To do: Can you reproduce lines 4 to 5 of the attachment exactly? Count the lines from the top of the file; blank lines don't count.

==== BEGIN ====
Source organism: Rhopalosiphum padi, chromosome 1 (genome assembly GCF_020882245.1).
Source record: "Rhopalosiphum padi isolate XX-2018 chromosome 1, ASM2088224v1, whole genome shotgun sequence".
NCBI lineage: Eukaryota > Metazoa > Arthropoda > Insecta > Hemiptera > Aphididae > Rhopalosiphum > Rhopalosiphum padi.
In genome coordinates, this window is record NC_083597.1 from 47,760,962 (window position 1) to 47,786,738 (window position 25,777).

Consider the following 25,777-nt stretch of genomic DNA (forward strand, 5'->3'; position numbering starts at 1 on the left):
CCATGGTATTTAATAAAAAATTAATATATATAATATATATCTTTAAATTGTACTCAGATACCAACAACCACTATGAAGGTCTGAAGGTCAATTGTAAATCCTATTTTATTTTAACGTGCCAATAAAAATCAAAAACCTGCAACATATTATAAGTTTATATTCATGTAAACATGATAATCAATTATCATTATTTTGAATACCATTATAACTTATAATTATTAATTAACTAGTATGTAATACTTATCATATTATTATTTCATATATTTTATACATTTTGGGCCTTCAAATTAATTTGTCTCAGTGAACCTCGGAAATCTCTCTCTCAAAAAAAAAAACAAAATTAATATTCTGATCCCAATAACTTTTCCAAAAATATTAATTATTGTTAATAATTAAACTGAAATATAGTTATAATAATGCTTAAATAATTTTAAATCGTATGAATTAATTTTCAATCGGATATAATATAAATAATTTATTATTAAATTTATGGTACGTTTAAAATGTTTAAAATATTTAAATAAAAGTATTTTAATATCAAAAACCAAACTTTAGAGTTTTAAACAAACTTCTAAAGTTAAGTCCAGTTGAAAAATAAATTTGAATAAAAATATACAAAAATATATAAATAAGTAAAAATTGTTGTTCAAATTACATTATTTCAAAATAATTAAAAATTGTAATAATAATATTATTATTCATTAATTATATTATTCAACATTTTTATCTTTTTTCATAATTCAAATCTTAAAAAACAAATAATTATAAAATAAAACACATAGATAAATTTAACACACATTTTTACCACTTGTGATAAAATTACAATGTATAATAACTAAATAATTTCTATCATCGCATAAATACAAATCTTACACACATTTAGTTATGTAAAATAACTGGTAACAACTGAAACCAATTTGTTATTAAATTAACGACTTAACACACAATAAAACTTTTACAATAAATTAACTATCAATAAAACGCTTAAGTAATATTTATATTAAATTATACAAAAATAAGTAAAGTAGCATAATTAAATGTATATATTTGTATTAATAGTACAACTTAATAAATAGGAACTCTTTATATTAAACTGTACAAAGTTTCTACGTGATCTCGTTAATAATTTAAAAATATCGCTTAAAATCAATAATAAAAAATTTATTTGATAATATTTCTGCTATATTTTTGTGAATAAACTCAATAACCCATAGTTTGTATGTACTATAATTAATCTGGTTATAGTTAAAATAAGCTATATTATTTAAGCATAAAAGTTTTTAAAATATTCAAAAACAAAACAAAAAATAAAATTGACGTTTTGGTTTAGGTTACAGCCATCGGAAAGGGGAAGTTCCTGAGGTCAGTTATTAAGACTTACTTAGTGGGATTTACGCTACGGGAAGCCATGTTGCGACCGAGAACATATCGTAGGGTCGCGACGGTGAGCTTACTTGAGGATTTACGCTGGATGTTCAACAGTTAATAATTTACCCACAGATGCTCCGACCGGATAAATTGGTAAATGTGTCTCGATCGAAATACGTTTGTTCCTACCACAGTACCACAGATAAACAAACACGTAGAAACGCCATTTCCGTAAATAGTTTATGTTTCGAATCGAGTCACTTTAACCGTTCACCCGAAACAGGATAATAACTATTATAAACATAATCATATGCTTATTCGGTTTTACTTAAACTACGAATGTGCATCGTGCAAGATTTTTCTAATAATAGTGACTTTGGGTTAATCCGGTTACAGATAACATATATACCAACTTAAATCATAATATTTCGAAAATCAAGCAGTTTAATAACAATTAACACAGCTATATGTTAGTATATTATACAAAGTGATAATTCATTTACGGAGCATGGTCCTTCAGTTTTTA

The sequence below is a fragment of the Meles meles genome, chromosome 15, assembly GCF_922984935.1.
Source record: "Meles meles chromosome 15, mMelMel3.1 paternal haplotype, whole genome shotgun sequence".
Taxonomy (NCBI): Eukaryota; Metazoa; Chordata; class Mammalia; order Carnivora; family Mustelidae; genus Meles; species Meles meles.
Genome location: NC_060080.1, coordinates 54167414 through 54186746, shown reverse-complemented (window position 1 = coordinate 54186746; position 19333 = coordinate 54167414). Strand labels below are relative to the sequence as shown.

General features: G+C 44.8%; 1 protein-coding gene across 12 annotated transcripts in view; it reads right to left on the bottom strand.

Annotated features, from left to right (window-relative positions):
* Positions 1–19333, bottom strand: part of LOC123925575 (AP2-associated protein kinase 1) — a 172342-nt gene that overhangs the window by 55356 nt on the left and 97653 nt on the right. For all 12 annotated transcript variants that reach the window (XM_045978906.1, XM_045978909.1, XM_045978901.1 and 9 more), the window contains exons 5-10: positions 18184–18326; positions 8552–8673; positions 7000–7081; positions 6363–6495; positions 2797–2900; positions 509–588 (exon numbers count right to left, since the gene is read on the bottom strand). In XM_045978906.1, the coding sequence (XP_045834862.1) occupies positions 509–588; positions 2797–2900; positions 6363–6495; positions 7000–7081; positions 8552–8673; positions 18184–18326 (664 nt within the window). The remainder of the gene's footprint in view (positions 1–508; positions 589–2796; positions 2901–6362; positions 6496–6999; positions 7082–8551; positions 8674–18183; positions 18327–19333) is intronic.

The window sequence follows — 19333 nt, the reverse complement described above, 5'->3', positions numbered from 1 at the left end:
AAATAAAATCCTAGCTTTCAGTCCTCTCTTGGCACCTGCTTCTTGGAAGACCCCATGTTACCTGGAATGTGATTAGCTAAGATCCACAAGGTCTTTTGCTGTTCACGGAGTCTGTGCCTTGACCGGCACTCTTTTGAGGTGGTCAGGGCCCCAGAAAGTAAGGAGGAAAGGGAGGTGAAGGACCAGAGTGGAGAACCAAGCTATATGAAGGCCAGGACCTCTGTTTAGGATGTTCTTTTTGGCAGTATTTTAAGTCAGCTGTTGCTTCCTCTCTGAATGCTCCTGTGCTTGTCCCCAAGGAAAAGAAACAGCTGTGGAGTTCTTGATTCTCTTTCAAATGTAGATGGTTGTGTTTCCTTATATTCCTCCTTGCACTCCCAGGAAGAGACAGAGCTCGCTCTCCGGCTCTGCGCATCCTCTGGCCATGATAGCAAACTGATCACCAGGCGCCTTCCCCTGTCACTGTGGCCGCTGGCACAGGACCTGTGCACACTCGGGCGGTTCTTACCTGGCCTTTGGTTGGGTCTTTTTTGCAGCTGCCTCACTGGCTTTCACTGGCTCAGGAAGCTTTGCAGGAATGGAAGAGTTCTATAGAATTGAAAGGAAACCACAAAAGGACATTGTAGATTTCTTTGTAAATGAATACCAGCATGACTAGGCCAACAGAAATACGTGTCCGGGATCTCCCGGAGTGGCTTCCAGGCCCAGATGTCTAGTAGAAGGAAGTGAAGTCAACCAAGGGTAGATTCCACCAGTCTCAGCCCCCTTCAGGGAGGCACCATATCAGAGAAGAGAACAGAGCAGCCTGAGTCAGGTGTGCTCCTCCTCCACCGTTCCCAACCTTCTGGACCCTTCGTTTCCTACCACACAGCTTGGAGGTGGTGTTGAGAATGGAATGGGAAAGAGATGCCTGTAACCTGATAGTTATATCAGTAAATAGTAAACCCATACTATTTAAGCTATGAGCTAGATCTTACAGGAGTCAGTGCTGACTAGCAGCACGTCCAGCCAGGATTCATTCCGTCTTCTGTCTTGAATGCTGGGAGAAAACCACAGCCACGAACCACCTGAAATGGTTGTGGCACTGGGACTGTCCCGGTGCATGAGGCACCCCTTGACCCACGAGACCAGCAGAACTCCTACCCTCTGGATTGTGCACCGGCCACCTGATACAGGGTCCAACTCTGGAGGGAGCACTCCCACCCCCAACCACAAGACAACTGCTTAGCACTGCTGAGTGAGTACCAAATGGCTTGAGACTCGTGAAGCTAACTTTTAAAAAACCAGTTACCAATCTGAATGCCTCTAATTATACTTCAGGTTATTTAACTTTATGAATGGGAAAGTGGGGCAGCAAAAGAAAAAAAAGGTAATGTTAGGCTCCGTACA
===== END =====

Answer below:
In genome coordinates, this window is record NC_083597.1 from 47,760,962 (window position 1) to 47,786,738 (window position 25,777).

Consider the following 25,777-nt stretch of genomic DNA (forward strand, 5'->3'; position numbering starts at 1 on the left):